Q: Lonely surrogates and unicode regexps
ecmascript at lindenbergsoftware.com
Sat Jan 31 00:01:32 PST 2015
> On Jan 28, 2015, at 8:11 , Allen Wirfs-Brock <allen at wirfs-brock.com> wrote:
> On Jan 28, 2015, at 2:36 AM, Marja Hölttä <marja at chromium.org> wrote:
>> Hello es-discuss,
>> TL;DR: /foo.bar/u.test(“foo\uD83Dbar”) == ?
>> The ES6 unicode regexp spec is not very clear regarding what should happen if the regexp or the matched string contains lonely surrogates (a lead surrogate without a trail, or a trail without a lead). For example, for the . operator, the relevant parts of the spec speak about characters:
> TL;DR: in a unicode regexp lonely surrogates are considered to be a single “character”.
> As André has already covered “character” has a very specific meaning within the context of the ES6 RegExp specification in the second paragraph of http://people.mozilla.org/~jorendorff/es6-draft.html#sec-pattern-semantics . The specification uses the same set of algorithms to describe both BCP (i.e., 16-bit elements) and unicode (i.e., 32-bit elements) patterns and matching semantics. “Character” is used in those algorithm to refer to a single element of the mode that is currently operating within.
> I think the ambiguity you find is in step 2.1 of http://people.mozilla.org/~jorendorff/es6-draft.html#sec-pattern :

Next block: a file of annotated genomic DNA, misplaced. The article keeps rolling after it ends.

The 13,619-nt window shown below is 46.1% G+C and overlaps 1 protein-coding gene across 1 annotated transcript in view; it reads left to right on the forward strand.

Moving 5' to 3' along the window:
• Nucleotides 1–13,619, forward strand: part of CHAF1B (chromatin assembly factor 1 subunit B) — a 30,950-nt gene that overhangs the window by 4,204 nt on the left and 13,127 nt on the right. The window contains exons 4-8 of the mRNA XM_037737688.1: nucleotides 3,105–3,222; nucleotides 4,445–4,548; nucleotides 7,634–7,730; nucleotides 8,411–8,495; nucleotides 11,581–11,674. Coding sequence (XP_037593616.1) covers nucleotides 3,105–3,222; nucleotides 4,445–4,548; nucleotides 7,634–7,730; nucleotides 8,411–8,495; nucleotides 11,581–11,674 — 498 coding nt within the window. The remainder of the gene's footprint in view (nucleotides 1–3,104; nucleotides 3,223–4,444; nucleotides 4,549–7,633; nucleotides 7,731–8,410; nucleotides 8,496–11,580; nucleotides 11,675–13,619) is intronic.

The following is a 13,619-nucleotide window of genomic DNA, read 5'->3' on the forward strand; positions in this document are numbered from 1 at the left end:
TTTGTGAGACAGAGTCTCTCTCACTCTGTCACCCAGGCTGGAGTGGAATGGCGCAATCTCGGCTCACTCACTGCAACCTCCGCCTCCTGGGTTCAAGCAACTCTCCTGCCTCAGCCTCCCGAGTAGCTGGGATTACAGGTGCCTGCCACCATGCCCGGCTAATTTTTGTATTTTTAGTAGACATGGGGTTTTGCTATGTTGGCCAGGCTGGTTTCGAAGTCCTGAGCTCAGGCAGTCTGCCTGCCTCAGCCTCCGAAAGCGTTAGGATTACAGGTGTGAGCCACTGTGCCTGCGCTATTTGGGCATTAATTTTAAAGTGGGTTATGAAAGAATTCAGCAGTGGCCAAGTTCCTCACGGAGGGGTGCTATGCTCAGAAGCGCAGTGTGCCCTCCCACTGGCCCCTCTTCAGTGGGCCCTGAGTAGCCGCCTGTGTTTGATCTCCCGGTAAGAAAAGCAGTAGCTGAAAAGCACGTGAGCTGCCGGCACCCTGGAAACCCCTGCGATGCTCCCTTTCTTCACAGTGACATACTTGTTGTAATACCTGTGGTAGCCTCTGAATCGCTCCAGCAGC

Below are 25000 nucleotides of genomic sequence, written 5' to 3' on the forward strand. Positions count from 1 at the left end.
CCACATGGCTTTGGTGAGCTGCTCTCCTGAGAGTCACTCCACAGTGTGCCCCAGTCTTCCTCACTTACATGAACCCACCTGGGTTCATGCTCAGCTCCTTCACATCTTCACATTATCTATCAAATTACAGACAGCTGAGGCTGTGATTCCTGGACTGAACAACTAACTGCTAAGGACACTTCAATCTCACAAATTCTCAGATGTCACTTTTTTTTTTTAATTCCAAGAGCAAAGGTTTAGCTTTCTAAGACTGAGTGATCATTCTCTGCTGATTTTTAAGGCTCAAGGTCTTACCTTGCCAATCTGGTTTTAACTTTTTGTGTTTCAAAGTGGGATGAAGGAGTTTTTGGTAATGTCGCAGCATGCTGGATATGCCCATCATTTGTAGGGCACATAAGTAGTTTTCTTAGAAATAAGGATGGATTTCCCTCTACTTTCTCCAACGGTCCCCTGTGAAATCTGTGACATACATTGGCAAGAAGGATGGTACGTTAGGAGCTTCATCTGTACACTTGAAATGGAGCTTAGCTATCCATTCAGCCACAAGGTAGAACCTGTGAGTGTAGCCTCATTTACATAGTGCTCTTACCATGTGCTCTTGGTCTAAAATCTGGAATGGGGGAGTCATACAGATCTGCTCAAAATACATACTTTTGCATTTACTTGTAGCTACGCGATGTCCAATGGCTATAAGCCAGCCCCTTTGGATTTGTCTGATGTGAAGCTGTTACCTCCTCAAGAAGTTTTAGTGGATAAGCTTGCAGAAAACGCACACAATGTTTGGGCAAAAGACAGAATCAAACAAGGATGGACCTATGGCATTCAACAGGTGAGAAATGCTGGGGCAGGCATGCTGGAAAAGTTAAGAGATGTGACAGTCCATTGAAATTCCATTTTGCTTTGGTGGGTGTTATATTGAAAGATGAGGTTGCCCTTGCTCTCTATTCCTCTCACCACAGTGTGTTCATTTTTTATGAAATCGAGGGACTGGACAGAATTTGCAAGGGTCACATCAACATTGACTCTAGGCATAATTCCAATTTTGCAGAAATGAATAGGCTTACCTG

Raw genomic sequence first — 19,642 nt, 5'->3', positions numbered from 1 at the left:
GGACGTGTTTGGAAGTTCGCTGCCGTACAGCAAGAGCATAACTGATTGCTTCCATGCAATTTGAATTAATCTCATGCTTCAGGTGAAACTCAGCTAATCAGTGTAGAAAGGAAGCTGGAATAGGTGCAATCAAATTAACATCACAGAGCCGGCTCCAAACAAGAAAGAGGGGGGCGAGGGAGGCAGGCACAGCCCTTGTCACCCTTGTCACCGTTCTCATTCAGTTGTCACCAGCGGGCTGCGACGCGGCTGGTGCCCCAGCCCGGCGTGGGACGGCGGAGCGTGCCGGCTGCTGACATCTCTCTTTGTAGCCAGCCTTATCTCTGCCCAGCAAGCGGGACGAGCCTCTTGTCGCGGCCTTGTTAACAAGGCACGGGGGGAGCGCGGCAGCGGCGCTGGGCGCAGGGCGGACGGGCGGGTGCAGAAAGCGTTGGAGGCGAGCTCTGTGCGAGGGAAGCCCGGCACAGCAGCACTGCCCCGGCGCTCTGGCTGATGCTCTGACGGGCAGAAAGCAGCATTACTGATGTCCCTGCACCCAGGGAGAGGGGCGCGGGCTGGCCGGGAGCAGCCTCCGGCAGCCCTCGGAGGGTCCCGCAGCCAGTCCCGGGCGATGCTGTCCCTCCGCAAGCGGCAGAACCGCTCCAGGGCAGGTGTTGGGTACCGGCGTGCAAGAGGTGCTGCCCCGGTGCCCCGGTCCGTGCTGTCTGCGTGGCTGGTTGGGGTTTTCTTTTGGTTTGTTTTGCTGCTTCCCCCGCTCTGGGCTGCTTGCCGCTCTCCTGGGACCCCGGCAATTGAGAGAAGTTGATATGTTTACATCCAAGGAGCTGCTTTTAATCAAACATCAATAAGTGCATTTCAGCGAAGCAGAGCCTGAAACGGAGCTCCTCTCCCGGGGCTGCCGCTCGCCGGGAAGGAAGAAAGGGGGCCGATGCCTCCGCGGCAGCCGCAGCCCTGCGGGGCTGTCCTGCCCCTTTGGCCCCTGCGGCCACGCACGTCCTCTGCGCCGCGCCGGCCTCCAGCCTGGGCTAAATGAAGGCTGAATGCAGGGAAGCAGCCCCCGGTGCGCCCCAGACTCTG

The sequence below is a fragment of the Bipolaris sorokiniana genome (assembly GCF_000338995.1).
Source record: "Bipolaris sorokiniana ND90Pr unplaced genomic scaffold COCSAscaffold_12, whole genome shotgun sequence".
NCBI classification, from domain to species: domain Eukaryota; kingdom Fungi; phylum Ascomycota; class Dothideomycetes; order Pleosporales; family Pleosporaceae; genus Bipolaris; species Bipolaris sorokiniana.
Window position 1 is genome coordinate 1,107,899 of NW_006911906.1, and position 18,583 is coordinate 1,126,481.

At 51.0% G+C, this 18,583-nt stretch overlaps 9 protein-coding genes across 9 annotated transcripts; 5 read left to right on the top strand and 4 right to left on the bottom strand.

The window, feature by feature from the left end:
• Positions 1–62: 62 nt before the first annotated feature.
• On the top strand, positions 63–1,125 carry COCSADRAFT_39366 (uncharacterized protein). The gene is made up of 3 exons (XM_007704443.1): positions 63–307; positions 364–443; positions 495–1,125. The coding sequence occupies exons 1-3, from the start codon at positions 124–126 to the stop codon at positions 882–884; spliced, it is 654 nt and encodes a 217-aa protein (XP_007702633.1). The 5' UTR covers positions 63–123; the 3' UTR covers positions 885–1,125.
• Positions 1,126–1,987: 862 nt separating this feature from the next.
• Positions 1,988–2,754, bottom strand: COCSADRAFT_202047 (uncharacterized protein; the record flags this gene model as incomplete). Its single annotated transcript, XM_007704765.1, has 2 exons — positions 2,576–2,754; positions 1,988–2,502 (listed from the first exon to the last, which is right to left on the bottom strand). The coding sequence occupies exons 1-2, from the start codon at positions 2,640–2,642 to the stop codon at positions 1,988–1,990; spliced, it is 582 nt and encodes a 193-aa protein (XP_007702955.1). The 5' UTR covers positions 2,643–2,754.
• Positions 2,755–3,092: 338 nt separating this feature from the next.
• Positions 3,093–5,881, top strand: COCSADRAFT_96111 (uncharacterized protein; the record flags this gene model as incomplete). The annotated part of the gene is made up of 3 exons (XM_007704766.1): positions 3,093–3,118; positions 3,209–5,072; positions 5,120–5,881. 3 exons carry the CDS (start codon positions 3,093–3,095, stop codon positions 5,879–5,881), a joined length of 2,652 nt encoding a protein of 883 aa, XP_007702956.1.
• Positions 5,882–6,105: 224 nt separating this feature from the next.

> 2. Return an internal closure that takes two arguments, a String str and an integer index, and performs the following:
> 1. If Unicode is true, let Input be a List consisting of the sequence of code points of str interpreted as a UTF-16 encoded Unicode string. Otherwise, let Input be a List consisting of the sequence of code units that are the elements of str. Input will be used throughout the algorithms in 21.2.2. Each element of Input is considered to be a character.
> Apparently I don’t have an adequate definition of “interpreted as a UTF-16 encoded Unicode string”. If you submit a bug to bugs.emncascript.org) I will provided one in the next spec. revisions. The intended semantics is that:
> In ascending string index order:
> Each valid UTF-16 surrogate pair is interpreted as a signal code point that is the UTF-16 encoded value
> Each “lonely” surrogate is interpreted as single code point that is the surrogate value
> Every other 16-bit code unit is interpreted as a single code point.
That definition is in section 6.1.4:
A cross-reference would be useful.
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